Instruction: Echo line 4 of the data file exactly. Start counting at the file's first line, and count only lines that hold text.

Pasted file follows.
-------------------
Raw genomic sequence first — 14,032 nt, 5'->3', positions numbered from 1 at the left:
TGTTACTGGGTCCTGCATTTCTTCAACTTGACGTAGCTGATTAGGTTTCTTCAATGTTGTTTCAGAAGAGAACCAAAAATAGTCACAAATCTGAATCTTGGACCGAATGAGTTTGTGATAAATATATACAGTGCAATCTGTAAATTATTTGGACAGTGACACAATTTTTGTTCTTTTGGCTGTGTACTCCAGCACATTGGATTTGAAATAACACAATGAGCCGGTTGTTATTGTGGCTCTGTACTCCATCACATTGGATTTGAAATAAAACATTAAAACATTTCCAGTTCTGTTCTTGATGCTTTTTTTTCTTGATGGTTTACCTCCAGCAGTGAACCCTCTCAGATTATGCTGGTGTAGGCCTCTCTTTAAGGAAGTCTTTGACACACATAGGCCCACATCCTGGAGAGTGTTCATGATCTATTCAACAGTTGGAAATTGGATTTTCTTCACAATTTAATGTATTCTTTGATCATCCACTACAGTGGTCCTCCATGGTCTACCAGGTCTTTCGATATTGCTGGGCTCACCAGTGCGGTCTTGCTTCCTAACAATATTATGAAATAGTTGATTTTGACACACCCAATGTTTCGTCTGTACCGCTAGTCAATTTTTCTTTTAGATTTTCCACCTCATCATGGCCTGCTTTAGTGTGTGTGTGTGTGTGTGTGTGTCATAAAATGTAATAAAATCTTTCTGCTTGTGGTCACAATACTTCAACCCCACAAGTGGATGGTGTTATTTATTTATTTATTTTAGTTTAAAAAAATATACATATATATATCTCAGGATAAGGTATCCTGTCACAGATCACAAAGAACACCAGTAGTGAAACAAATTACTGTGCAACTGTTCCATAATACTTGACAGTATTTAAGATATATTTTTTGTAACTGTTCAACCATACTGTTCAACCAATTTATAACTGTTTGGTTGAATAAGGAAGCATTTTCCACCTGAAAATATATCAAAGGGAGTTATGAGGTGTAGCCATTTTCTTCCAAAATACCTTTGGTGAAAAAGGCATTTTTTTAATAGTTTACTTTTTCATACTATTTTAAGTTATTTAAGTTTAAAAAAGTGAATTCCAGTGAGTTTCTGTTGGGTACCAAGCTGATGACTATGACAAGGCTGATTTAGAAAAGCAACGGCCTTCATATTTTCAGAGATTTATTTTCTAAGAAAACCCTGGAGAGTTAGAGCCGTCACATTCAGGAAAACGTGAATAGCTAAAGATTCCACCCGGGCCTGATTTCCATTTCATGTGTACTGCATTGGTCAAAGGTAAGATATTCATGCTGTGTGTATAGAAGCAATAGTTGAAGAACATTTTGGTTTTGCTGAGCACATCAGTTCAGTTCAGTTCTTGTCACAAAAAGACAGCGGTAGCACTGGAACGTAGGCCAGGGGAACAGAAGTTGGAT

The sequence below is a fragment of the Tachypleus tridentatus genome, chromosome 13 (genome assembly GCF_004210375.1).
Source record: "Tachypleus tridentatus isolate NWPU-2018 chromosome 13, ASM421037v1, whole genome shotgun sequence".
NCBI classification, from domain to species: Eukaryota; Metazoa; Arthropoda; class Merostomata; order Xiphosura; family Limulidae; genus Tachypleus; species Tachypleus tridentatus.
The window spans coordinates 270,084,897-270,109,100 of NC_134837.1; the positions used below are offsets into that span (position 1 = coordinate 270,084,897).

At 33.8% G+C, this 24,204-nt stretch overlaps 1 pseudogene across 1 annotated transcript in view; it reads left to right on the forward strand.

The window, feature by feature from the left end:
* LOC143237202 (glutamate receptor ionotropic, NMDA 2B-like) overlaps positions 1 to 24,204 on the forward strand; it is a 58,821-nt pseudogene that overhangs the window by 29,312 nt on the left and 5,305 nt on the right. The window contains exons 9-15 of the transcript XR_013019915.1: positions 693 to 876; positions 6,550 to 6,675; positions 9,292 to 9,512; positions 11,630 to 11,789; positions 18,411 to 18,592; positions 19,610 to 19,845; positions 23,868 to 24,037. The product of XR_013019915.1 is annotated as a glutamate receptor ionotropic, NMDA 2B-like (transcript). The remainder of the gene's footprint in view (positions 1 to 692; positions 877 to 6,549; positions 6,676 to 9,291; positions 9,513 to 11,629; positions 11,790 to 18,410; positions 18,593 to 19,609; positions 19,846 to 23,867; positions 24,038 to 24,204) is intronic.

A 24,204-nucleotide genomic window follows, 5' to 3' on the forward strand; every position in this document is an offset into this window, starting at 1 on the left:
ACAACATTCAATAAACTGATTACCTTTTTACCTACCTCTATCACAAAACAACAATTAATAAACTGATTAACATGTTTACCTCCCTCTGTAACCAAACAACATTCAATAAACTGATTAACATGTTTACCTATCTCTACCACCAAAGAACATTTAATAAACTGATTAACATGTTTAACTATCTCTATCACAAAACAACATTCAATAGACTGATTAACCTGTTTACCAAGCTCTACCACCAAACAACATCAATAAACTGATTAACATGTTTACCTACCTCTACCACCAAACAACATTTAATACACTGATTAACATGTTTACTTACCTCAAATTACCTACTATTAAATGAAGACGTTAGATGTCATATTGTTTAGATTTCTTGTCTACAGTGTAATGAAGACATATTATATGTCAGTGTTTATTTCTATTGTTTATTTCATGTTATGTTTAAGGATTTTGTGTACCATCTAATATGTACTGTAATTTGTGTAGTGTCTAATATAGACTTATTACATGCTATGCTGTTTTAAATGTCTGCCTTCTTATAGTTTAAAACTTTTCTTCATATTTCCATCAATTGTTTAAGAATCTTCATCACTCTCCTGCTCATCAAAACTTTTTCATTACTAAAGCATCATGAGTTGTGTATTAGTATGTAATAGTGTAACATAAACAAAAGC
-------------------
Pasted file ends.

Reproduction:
Source record: "Tachypleus tridentatus isolate NWPU-2018 chromosome 13, ASM421037v1, whole genome shotgun sequence".